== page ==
Here are some monthly and annual statistics (means and extremes), based on data from my station (1992-2009, with sporadic data prior to 1992) and the Cumberland Police Barracks dating back to 1948:

Averages

Month  Temp  MaxT  MinT  Precip  Snow  Fog  Sleet  Glaze  Thunder  Hail  Dmg Winds

Jan       29.8    38.5     21.2    2.86      11.2    4.6    1.6      1.5       0.2            0.1    0.2
Feb      32.4    42.2     22.7    2.71        9.2    2.6    1.8      1.1       0.3            0.1    0.3
Mar      40.6    51.8     29.4    3.80        7.6    5.4    1.5      0.4       0.8            0.1    0.2
Apr       51.6    64.2     39.1    3.72        0.7    3.9    0.3      0.2       2.8            0.2    0.3
May      60.7    73.6     47.9    4.10         T      7.0     0         0         4.8            0.2    0.1
Jun       68.9    81.5     56.2    3.65         0      6.2     0         0         6.3            0.4    0.4
Jul        72.7    84.8     60.6    3.66         0      7.4     0         0         7.6            0.2    0.1
Aug       71.4    83.5     59.3    3.33         0    10.2     0         0         6.0            0      0.1
Sep      64.2    76.5     51.9    3.48         0      9.5     0         0         2.2            0.1    0.1
Oct       53.2    65.5     40.9    2.97         T      6.9    0.1     0.1        0.8            0       0.1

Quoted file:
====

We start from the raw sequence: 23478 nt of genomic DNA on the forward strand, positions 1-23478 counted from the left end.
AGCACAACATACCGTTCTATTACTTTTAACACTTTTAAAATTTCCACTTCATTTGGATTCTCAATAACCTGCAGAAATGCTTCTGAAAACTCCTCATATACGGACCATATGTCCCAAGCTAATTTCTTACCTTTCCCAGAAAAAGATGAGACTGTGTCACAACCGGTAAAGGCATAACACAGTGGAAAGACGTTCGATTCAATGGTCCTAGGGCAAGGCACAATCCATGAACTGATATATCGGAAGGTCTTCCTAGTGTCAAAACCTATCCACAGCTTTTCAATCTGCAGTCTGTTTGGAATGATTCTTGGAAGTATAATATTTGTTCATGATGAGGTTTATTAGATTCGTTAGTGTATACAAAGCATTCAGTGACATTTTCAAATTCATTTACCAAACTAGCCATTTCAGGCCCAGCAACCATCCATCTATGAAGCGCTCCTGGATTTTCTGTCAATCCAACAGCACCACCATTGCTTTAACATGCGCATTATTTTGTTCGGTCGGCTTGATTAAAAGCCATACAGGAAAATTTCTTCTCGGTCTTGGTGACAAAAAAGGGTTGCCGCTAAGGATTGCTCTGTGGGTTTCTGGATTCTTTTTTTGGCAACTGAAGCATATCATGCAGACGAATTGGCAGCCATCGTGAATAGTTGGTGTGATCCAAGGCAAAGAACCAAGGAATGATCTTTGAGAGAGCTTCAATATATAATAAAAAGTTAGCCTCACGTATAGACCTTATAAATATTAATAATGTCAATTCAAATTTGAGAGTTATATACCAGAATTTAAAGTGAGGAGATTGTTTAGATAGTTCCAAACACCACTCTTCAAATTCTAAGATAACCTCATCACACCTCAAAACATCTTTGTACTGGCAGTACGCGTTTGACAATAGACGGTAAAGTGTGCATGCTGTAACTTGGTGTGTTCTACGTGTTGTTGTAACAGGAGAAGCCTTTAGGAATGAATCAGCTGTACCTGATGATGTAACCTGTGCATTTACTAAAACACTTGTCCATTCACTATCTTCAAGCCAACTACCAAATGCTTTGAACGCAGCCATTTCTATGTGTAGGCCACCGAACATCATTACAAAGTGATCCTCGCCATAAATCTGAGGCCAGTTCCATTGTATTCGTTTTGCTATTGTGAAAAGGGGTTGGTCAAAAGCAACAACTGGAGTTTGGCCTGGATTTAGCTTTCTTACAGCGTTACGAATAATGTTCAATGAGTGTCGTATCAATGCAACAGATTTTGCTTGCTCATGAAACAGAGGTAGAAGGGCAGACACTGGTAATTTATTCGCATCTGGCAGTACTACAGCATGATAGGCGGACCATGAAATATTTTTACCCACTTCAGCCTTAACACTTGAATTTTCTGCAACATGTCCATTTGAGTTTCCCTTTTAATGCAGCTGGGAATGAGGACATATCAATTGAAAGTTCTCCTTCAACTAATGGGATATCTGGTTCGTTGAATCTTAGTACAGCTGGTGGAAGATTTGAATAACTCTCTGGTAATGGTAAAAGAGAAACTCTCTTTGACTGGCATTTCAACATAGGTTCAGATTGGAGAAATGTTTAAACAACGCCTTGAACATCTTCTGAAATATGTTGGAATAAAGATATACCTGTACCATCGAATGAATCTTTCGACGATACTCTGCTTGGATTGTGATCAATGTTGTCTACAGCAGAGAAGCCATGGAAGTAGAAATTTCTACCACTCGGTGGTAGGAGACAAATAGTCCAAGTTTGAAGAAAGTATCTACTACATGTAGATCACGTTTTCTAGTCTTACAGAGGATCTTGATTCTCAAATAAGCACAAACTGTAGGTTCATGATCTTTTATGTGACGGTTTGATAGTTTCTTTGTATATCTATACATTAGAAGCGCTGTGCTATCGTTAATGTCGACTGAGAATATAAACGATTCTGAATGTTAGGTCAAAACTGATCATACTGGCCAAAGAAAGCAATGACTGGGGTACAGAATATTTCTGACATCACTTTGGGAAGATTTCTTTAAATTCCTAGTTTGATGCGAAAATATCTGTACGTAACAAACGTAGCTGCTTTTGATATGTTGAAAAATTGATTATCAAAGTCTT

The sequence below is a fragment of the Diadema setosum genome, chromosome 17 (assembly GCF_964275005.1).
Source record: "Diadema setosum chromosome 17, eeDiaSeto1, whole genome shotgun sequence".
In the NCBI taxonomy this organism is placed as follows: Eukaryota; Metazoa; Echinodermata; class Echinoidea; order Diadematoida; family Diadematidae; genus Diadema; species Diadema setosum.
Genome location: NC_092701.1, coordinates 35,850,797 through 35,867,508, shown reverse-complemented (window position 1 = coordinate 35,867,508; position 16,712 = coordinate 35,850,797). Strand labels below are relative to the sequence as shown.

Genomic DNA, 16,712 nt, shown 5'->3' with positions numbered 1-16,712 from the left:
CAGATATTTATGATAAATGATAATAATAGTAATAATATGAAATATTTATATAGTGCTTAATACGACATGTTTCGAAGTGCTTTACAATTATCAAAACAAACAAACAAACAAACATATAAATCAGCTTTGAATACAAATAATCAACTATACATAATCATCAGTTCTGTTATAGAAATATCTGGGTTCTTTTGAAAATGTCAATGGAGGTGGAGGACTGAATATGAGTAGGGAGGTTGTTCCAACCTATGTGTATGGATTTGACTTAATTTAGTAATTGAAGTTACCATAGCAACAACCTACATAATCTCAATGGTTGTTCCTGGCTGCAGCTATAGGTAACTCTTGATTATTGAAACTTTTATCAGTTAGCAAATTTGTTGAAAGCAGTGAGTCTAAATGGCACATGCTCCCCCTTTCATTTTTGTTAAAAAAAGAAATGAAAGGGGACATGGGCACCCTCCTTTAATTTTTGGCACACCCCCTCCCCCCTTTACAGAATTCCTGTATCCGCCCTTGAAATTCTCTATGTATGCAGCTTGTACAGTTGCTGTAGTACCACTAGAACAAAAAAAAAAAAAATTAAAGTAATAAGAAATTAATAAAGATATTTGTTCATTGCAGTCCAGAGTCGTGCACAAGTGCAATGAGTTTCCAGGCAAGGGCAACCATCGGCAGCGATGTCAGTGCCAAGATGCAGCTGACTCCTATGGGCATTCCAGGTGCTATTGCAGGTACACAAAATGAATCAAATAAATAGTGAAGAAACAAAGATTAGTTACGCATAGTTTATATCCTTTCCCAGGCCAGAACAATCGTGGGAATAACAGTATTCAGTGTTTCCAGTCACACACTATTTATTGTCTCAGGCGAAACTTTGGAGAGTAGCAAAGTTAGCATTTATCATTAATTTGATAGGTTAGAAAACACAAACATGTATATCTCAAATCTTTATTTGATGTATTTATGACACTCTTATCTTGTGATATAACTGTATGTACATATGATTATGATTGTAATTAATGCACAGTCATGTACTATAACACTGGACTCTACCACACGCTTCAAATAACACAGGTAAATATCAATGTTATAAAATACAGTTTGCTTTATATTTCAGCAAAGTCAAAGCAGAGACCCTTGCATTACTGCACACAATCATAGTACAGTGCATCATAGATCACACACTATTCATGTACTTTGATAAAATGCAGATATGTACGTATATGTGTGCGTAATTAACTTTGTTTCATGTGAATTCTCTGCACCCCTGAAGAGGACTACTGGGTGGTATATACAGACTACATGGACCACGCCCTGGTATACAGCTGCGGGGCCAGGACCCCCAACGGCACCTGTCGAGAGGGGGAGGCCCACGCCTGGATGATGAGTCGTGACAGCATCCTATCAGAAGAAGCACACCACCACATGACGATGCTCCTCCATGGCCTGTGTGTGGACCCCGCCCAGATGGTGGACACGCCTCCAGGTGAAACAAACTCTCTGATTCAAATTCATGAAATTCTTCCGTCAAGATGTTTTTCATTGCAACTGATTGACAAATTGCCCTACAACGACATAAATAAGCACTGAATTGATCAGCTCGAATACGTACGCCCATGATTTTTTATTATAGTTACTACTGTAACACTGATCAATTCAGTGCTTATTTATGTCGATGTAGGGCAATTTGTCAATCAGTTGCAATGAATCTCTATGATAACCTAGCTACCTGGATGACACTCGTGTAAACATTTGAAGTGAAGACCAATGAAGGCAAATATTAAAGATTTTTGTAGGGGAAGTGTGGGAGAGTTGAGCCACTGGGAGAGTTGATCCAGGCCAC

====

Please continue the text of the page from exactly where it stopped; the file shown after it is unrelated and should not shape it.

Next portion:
Nov      42.3    52.2     32.6    3.27       2.1     5.0    0.8     0.3        0.7            0       0.2
Dec      32.9    41.2     24.6    2.99       6.9     4.7    1.4     0.9        0.3            0       0.3


Year    51.7    63.0     40.5   40.56     37.7   73.4    7.5     4.5       32.7         1.4      2.4

Extremes (and dates by year)

Month  Max  Min  ExtMax  ExtMin  MaxPrec  MaxDay  MinPrec  MaxSnow  MaxDay

Jan   42.1 (50) 18.3 (77) 78 (50)  -16  (94)  7.84 (96)  2.17 (96)  0.45 (55)  42.9 (78)  23.5 (96)
Feb  39.9 (76) 21.7 (58) 76 (85)   -9   (61)  6.29 (86)  2.06 (00)  0.40 (02)  36.5 (03)  18.0 (03)
Mar  47.2 (73) 28.4 (60) 85 (98)   -2   (60)  8.49 (93)  2.39 (93)  0.84 (06)  29.0 (99)  20.5 (93)
Apr   57.0 (94) 45.7 (75) 96 (09)  16  (97)  7.92 (64)   3.57 (93)  0.84 (71)  8.5 (66)    8.0 (66)
May  67.8 (91) 54.3 (97) 96 (96)  26  (66)  8.63 (68)   3.10 (60)  0.29 (64)  T (89)       T (89)
Jun   73.1 (94) 63.0 (58) 102 (51) 33 (66)  9.43 (72)   3.48 (55)  0.68 (66)  0               -
Jul    77.9 (99) 68.7 (01) 105 (88) 40 (66)  8.75 (89)   3.10 (04)  0.70 (83)  0               -
Aug  76.3 (95) 67.5 (92) 102 (83) 38 (86)  7.08 (78)   3.05 (75)  0.73 (57)  0               -
Sep  68.8 (70) 56.4 (49) 100 (53) 26 (57)  9.87 (96)   5.20 (96)  0.08 (85)  0               -
Oct   59.3 (84) 47.0 (57) 93 (53)  18 (69)   9.22 (76)   4.64 (54)  0.23 (63)  T (08)        T (08)
Nov  48.0 (75) 33.5 (96) 86 (82)    6 (58)  10.72 (85)  3.50 (96)  0.19 (98)  18.3 (95)  9.0 (67)
Dec  41.2 (84) 22.1 (89) 76 (82)  -10 (83)   6.30 (69)  2.80 (92)  0.29 (55)  34.0 (69)  20.0 (92)

Year 54.5 (06) 46.9 (58) 105 (88) -16 (94) 59.05 (96) 5.20 (96) 29.81 (63) 83.2 (60-61) 23.5 (96)

Data are based on my data from 1989-2009 and Cumberland Police Barrack data from 1948-2005.  Dates (years) are listed as the
last date of occurrence and may have also been observed on one or more previous occasions. Some of the data is estimated based on data from nearby stations such as Cumberland and Frostburg.
Thank you for visiting.  Click HERE to return to my main page.